• Extras: 4K UHD video at 30 fps, WiFi, NFC, image stabilization. Includes battery pack & charger, shoulder strap, eyepiece & body cap, accessory shoe cap, USB cable.

#6 Canon EOS 7D Mark II Digital SLR

Canon EOS 7D Mark II Digital SLR Camera Body Wi-Fi Adapter Kit

The Canon EOS 7D Mark II DSLR combines a 20.2 MP cropped APS-C sensor with dual DIGIC 6 image processor and Canon’s fast AF system. The high-resolution images are full of detail and clarity.

With a total of 65 AF points and dual pixel CMOS sensor, the camera delivers a frame rate of 10 fps. The burst rate sustains 1090 JPEGs or 31 RAW images in a single burst.

The cameras processors handle lens aberration, variances in peripheral illumination and image distortion in real time for accurate correction.

Expand To See More

Also available as a kit with the EF-S 18-135mm IS USM LensCanon EOS 7D Mark II DSLR at a Glance:

  • Sensor: Cropped 22.4 x 15 mm CMOS sensor (APS-C), 20.2 MP
  • Autofocus: 65 AF points
  • Frame Rate & Burst: 10 fps, 31 RAW
  • ISO Range: Native ISO 100-25600, 50-102400 extended
  • Lens mount: Canon EF mount, incl. EF-S lenses (35mm equivalent focal length is approx. 1.6x the lens focal length due to cropped sensor)
  • Extras: Full HD video at 60 fps, dual memory card slot, built-in GPS. Includes battery pack & charger, wide strap, cable protector and interface cable.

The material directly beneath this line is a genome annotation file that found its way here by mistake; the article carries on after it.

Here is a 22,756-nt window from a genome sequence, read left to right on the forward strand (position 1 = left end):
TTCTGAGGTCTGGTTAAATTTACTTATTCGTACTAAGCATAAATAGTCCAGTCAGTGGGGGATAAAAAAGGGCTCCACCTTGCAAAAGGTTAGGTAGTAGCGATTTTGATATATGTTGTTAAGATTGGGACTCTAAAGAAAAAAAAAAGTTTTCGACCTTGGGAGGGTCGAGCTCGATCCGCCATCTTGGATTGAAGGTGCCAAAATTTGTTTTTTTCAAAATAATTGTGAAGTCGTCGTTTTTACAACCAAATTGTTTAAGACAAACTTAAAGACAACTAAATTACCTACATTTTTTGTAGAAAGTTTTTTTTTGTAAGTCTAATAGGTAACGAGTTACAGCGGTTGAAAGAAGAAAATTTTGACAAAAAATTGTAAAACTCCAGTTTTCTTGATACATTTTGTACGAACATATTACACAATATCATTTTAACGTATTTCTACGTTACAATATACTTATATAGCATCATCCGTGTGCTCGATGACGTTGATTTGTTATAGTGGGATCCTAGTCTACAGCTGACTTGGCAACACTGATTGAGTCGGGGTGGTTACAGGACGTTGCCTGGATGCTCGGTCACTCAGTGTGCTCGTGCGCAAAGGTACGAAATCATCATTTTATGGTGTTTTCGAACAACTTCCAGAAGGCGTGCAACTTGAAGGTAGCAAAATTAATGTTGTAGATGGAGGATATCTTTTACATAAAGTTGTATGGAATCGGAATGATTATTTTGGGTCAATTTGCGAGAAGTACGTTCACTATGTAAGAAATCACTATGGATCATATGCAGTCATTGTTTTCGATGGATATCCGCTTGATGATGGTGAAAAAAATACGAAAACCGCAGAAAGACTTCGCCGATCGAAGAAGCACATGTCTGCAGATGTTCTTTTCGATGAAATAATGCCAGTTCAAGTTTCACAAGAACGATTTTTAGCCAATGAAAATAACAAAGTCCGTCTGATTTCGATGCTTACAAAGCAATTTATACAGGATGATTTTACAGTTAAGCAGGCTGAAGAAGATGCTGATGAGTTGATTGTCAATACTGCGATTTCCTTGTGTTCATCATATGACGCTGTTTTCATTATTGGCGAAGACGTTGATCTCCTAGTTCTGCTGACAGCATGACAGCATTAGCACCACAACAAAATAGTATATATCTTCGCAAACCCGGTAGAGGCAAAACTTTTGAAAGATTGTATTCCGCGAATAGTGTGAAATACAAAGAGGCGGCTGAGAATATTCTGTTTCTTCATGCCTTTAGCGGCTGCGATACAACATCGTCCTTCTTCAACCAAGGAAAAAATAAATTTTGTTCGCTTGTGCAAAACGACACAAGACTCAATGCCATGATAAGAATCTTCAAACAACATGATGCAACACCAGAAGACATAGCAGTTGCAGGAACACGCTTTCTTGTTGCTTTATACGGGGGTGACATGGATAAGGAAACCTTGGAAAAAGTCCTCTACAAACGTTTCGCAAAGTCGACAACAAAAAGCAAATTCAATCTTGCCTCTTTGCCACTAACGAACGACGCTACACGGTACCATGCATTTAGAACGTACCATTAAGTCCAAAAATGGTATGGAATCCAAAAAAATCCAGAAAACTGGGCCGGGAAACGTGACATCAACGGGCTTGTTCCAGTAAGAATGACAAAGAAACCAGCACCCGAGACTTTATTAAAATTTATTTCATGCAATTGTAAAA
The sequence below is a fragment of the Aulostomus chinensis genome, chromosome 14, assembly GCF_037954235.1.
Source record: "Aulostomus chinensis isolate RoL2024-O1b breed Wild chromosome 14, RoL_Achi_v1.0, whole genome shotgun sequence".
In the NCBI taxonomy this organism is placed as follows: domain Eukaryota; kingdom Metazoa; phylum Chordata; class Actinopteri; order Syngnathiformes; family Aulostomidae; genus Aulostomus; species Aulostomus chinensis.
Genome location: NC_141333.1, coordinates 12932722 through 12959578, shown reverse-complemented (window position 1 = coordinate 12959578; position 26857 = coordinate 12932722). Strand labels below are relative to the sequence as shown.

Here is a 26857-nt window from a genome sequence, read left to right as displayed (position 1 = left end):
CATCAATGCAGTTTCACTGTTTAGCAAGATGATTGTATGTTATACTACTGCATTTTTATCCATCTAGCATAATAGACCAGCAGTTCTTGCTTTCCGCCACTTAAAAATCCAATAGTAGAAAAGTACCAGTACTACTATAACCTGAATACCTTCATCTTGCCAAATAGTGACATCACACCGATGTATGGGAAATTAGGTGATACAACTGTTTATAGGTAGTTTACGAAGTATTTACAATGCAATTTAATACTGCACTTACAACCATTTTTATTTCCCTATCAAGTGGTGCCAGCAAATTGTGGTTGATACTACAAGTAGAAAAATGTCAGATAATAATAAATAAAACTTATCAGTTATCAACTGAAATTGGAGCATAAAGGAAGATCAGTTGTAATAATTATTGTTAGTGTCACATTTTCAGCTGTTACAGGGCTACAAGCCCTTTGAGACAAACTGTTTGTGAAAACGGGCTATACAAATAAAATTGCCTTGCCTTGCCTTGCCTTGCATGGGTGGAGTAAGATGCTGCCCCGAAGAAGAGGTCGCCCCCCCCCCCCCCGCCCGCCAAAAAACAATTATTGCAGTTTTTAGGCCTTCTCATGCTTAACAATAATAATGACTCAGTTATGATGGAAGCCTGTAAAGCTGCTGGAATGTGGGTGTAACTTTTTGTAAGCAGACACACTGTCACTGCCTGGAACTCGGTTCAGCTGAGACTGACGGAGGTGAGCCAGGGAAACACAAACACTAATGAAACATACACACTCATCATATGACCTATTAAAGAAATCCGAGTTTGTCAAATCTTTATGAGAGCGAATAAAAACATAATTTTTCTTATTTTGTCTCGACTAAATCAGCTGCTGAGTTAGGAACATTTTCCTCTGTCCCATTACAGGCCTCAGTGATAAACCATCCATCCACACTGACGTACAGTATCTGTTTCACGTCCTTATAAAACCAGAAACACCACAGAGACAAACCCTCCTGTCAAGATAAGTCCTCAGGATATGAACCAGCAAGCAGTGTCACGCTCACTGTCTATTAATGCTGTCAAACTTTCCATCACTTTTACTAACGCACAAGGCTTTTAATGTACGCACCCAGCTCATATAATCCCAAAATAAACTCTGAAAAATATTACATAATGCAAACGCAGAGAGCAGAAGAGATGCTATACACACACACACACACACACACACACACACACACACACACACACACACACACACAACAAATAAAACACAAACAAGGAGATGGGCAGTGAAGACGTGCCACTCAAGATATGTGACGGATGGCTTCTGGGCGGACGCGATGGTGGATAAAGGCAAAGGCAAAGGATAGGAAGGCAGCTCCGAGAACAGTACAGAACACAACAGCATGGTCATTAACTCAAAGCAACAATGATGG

#7 Nikon D7200 DX-format DSLR

The Nikon D7200 is a very affordable DSLR ready for wildlife photography. The cropped APS-C sensor is paired with an EXPEED 4 image processor for finessed shots with less noise even in low-light conditions.

The images are remarkably sharp and pure thanks to the 24.2 MP hardware. The camera can maintain 6 frames per second for a single burst of 100 JPEGs or 18 RAW images.

The 1.3x crop mode will even deliver 7 fps. 51 AF points provide sufficiently satisfactory tracking and focusing of your subject matter.

Expand To See More

Also available as kit with a carry bag and a 18-55mm & 70-300mm lens
Nikon D7200 DX-format DSLR Body at a Glance:

  • Sensor: Cropped 23.5 x 15.6 mm CMOS sensor (APS-C), 24.2 MP
  • Autofocus: 51 AF points
  • Frame Rate & Burst: 6 fps, 18 RAW
  • ISO Range: Native ISO 100-25600, 102,400 expanded (BW only)
  • Lens mount: Nikon F mount (AF coupling & contacts)
  • Extras: Full HD video recording at 60 fps, WiFi, NFC. Includes battery pack & charger, neck strap, USB cable, body cap, eyecup, eyepiece cap.

How to Buy a Digital Camera

1. Determine what you need

A mistake I see some digital camera buyers making is that they get sucked into buying cameras that are beyond what they really need. Some questions to ask yourself before you go shopping:

  • What do you need the camera for?
  • What type of photography will you be doing? (portraits, landscapes, macro, sports)
  • What conditions will you be largely photographing in? (indoors, outdoors, low light, bright light)
  • Will you largely stay in auto mode or do you want to learn the art of photography?
  • What experience level do you have with cameras?
  • What type of features are you looking for? (long zoom, image stabilization, large LCD display etc)
  • How important is size and portability to you?
  • What is your budget?